We think it worth highlighting a documentary film sent in by Martin Evans entitled “Iranian Christadelphians”.
The film is 40mins and covers what is happening at Liverpool, Sale, Rochdale and Derby ecclesiae (and is similar to things happening in many others in the UK).
The story of Iranians in Britain is complex, driven by its turbulent history before, during and after the Islamic revolution of 1979.
After the Iranian Revolution of 1979 lots of Iranians fled from their home country where there became less and less freedom.
The 1981 census showed 28,617 persons born in Iran (18,132 men, 10,485 women). Iranians were not separately distinguished in the 1991 census.
The 2001 census recorded 42,494 persons born in Iran of which half of them living in London, indicating the city’s importance as a haven for those who fled both the former Shah and his overthrower, the Ayotollah Khomenei.
At the time of the 2011 census, 79,985 Iranian-born people were recorded in England, 1,695 in Wales, 2,773 in Scotland and 282 in Northern Ireland making up for 84,735 Iranian-born people residing in the UK who mostly preferred to be known as Persians to avoid a connection with Muslim Iran. Iran is a primarily Shia Muslim country, though there also can be found Jewish, Bahá’í, Christian and Zoroastrian communities, a fact reflected in the migrant population in the UK.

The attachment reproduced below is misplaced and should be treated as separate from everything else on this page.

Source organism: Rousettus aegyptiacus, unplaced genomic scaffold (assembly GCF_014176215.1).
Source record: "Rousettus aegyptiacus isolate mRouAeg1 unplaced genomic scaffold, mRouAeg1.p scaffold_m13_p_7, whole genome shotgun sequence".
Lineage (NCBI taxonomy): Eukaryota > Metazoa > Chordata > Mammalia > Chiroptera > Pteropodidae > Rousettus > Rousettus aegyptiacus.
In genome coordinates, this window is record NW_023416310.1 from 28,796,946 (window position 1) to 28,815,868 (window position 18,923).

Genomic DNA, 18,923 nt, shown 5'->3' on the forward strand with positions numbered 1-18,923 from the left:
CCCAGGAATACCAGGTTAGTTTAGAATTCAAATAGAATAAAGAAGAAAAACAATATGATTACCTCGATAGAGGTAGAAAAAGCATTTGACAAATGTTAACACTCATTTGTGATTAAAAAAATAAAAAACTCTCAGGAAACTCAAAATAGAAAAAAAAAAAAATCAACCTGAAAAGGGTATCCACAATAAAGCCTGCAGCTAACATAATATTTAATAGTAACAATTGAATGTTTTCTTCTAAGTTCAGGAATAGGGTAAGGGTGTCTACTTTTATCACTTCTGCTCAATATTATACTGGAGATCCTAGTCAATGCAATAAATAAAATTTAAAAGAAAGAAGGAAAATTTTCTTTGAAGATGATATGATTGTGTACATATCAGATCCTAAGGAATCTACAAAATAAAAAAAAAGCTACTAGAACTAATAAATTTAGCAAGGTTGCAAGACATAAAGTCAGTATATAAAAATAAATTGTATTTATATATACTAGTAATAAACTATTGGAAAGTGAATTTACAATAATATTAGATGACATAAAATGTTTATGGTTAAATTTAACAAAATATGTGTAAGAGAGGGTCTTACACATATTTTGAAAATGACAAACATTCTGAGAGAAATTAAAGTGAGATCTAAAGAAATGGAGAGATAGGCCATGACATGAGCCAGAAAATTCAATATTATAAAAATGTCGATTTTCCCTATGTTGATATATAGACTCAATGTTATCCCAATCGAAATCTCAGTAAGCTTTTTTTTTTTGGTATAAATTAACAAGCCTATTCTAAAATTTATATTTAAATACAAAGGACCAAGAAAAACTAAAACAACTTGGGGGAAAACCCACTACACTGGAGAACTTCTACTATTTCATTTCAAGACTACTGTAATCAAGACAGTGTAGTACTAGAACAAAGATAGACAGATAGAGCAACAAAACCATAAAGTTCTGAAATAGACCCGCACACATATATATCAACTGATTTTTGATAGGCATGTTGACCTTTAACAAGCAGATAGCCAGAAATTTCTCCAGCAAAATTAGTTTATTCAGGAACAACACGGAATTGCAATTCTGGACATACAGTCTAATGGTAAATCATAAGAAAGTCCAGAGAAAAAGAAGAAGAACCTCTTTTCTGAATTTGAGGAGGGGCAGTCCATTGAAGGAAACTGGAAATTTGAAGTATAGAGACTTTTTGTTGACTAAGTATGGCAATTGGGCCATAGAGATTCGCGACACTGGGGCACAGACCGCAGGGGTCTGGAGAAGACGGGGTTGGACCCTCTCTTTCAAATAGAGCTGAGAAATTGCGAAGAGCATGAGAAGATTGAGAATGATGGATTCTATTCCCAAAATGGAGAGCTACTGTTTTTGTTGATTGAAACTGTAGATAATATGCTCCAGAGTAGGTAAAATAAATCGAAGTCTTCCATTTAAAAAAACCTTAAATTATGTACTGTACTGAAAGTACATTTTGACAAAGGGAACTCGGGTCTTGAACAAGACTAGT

In 2017, the Office for National Statistics estimated the Iranian-born population to be 70,000.
The community of Iranian expats in the UK is going very strong, with members having roots all across Iran – from Isfahan, over Mashad to Tehran. More recent arrivals of refugees and asylum seekers from the country have been spread far more widely leading to clusters in cities like Newcastle, Sheffield and Glasgow. They seem to find their way to people who do not mind foreigners and those who like to help them to introduce in the English way of life. Many brothers and sisters are there to help them to go forwards in life.
The Christadelphian community helps Iranian compatriots to get in contact with each other, but also to build up a better life than in their home country. The gatherings in several ecclesiae give an opportunity to get to know like-minded expatriates in real life meeting them and sharing ideas and excursions, as well, being able to worship the Only One True God.
The underneath video touches on what attracts Iranians: asylum, genuineness and integration and is positive and uplifting.
It is great that we may witness the calling of God and find people who honestly chose to become members of a brotherhood which intends to worship the Only One True God, and continues to share the Gospel or Good News of the coming Kingdom of God.